In the past couple of weeks, the higher-ups at
have triggered some investor alarm bells by selling off big chunks of stock.
The company's chief operating officer and chief financial officer have each parted with hundreds of thousands of shares, a trio of other insiders have sold stock for the first time, and CEO Michael Dell has made a hefty sale of his own.
To be sure, sales by Michael Dell have typically preceded a rise in the company's stock in the following months -- in line with the historic upward movement of Dell shares. But the current pattern of sales by a number of top executives is at least a caution sign, since it suggests the smart money doesn't expect to see much near-term upward movement in the stock. Also, it occurs amid a so-so growth outlook for PCs.
Dell has gained fame for its uncanny ability to trump the broader PC market, growing by grabbing share from rivals like
. But the continually weakening sales outlook may still give some executives pause. In mid-March, IDC cut its 2003 unit sales forecast for PC growth around to 6.9% from 8%.
"The most obvious thing we can get from this pattern is that if all these people really thought Dell was ready to spike up, I would think they would have held onto some shares, or waited to cash out at another time," says Jonathan Moreland, director of research at InsiderInsights.com and a contributor to
. "It's unlikely all these options are about to expire. I'm sure in some cases they had leeway to sell later rather than sooner."
"I probably wouldn't be shorting the stock, but I would not consider going long right now," he says.
As stock movements go, the timing of the sales looks pretty savvy. Most occurred in early to mid-March, when shares had already rebounded smartly from Dell's near-term low of $22.86 on Feb. 10. The stock has gained 23% since then, based on Thursday's close of $28.10.
On March 14, Michael Dell sold off 10 million shares, which comes in the wake of an equal-sized sale in November. Prior to that, he hadn't sold stock for almost two years, since June 2001.
But though Dell doesn't buy or sell often, it's characteristic of him to do it in a big way. On Sept. 27, 2001, when Dell shares were changing hands at a bargain basement price of $18.04, he scooped up 4.3 million shares.
In his last sale, in June 2001, he let go of 10 million shares priced at $25.61. And between March and July 2000, when the stock traded in the high $40s to $50s, he sold 18 million shares.
"The size of the latest trade doesn't jump out for him, at least," says Lon Gerber, director of research at Thomson Financial/Lancer Analytics. "But he hasn't done it for quite a while."
Dell's sale alone isn't necessarily cause for concern. In fact, his sales have usually foreshadowed a substantial upswing in the stock, which reflects its impressive performance over time. According to calculations by Insiderscores, Dell, who owned 300 million shares at the end of 2002, has sold company stock 65 times since 1988. On average, the stock has risen 33% in the six months following the sale.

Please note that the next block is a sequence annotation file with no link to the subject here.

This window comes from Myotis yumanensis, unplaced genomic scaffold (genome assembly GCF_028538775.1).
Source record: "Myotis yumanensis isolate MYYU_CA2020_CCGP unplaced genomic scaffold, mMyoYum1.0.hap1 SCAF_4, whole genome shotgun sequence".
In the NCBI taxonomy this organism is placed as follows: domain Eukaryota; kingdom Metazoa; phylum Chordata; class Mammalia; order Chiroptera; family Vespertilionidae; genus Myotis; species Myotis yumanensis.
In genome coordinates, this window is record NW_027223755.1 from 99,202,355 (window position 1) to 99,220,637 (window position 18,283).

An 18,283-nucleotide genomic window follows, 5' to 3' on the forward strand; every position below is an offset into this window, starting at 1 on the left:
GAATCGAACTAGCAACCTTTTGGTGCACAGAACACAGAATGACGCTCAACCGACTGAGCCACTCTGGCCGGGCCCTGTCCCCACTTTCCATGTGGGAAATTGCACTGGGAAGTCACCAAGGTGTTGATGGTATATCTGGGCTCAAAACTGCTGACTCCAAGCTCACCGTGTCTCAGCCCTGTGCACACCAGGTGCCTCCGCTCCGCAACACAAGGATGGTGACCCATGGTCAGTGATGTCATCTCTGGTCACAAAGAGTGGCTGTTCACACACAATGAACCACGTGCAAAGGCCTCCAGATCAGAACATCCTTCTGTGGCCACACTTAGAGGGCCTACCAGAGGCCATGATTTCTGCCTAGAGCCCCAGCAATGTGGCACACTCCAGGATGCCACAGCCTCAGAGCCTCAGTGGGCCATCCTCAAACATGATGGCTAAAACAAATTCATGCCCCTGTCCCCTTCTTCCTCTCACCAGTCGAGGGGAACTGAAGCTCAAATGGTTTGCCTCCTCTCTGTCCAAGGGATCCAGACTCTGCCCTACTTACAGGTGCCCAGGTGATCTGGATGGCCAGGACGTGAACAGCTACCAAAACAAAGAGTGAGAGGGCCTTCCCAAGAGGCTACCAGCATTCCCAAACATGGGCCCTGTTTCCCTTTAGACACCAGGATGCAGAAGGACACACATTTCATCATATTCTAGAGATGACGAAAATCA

But it's notable that Dell's sale has been accompanied by a handful of other insider trades, which may be partly due to the middling near-term outlook for PC sales.
As is the case with Dell, a recent sale by Chief Operating Officer Kevin Rollins doesn't look unusually big, but it's striking that it comes after nearly two years of inactivity.
Rollins exercised 270,000 options at the end of February and sold. That's much smaller than his last exercise of 845,000 options, but it also marks the first sale since June 2001.
Another executive, James Schneider, exercised 200,000 options and sold on March 17, following the sale of 80,000 shares in January and 200,000 shares in November. Prior to November 2003, his last sale was nearly a year ago, when he let go 300,000 shares in November.
Meanwhile, a handful of other Dell executives -- William Amelio, Jeffrey Clarke and John Hamlin -- recently sold shares for the first time, collectively disposing of about 163,000 shares.
It's also worth noting that two of the recent insider sales -- those by Rollins and Schneider -- reflected the exercise of liberal options grants. Despite its reputation as a cost-cutting taskmaster, Dell has been far from stingy on the options front.
But were accounting rules to change, the company's fondness for option giveaways would prove a substantial drag on profits.
If Dell had expensed its options and employee stock purchase plan in fiscal year 2002, it would have reduced its pretax income by a whopping $964 million and earnings per share by 27 cents. Without accounting for options, it reported a profit of $1.24 billion and earnings per share of 46 cents.